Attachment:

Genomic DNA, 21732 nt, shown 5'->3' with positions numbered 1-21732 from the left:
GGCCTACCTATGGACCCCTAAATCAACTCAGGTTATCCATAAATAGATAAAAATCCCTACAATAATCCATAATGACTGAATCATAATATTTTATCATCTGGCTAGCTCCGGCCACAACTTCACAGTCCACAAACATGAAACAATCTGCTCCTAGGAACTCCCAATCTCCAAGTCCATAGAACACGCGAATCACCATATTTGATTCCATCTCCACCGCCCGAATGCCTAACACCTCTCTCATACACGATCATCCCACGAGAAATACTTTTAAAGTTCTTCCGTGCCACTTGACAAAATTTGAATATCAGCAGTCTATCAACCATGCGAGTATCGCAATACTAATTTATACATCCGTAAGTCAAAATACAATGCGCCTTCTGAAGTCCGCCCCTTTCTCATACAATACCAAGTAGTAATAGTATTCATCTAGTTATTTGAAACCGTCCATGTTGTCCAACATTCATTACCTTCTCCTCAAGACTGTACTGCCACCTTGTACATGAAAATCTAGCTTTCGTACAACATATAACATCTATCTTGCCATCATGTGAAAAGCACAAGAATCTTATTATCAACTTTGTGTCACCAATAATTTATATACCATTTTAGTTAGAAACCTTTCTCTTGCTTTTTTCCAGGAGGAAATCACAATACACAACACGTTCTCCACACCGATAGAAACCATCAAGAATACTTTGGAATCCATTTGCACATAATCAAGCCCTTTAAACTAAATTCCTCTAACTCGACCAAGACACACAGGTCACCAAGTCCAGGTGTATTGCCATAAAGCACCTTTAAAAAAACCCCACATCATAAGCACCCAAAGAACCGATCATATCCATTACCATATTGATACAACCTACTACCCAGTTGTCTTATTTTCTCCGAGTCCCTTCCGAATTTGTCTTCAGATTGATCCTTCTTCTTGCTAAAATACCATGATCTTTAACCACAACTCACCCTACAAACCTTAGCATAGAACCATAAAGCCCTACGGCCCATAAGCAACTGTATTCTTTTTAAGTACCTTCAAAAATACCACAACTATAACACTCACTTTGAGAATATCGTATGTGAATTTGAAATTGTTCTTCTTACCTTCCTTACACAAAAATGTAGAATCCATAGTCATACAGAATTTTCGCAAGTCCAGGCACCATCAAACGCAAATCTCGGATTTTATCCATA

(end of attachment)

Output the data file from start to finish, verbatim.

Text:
Genomic DNA, 21732 nt, shown 5'->3' with positions numbered 1-21732 from the left:
GGCCTACCTATGGACCCCTAAATCAACTCAGGTTATCCATAAATAGATAAAAATCCCTACAATAATCCATAATGACTGAATCATAATATTTTATCATCTGGCTAGCTCCGGCCACAACTTCACAGTCCACAAACATGAAACAATCTGCTCCTAGGAACTCCCAATCTCCAAGTCCATAGAACACGCGAATCACCATATTTGATTCCATCTCCACCGCCCGAATGCCTAACACCTCTCTCATACACGATCATCCCACGAGAAATACTTTTAAAGTTCTTCCGTGCCACTTGACAAAATTTGAATATCAGCAGTCTATCAACCATGCGAGTATCGCAATACTAATTTATACATCCGTAAGTCAAAATACAATGCGCCTTCTGAAGTCCGCCCCTTTCTCATACAATACCAAGTAGTAATAGTATTCATCTAGTTATTTGAAACCGTCCATGTTGTCCAACATTCATTACCTTCTCCTCAAGACTGTACTGCCACCTTGTACATGAAAATCTAGCTTTCGTACAACATATAACATCTATCTTGCCATCATGTGAAAAGCACAAGAATCTTATTATCAACTTTGTGTCACCAATAATTTATATACCATTTTAGTTAGAAACCTTTCTCTTGCTTTTTTCCAGGAGGAAATCACAATACACAACACGTTCTCCACACCGATAGAAACCATCAAGAATACTTTGGAATCCATTTGCACATAATCAAGCCCTTTAAACTAAATTCCTCTAACTCGACCAAGACACACAGGTCACCAAGTCCAGGTGTATTGCCATAAAGCACCTTTAAAAAAACCCCACATCATAAGCACCCAAAGAACCGATCATATCCATTACCATATTGATACAACCTACTACCCAGTTGTCTTATTTTCTCCGAGTCCCTTCCGAATTTGTCTTCAGATTGATCCTTCTTCTTGCTAAAATACCATGATCTTTAACCACAACTCACCCTACAAACCTTAGCATAGAACCATAAAGCCCTACGGCCCATAAGCAACTGTATTCTTTTTAAGTACCTTCAAAAATACCACAACTATAACACTCACTTTGAGAATATCGTATGTGAATTTGAAATTGTTCTTCTTACCTTCCTTACACAAAAATGTAGAATCCATAGTCATACAGAATTTTCGCAAGTCCAGGCACCATCAAACGCAAATCTCGGATTTTATCCATA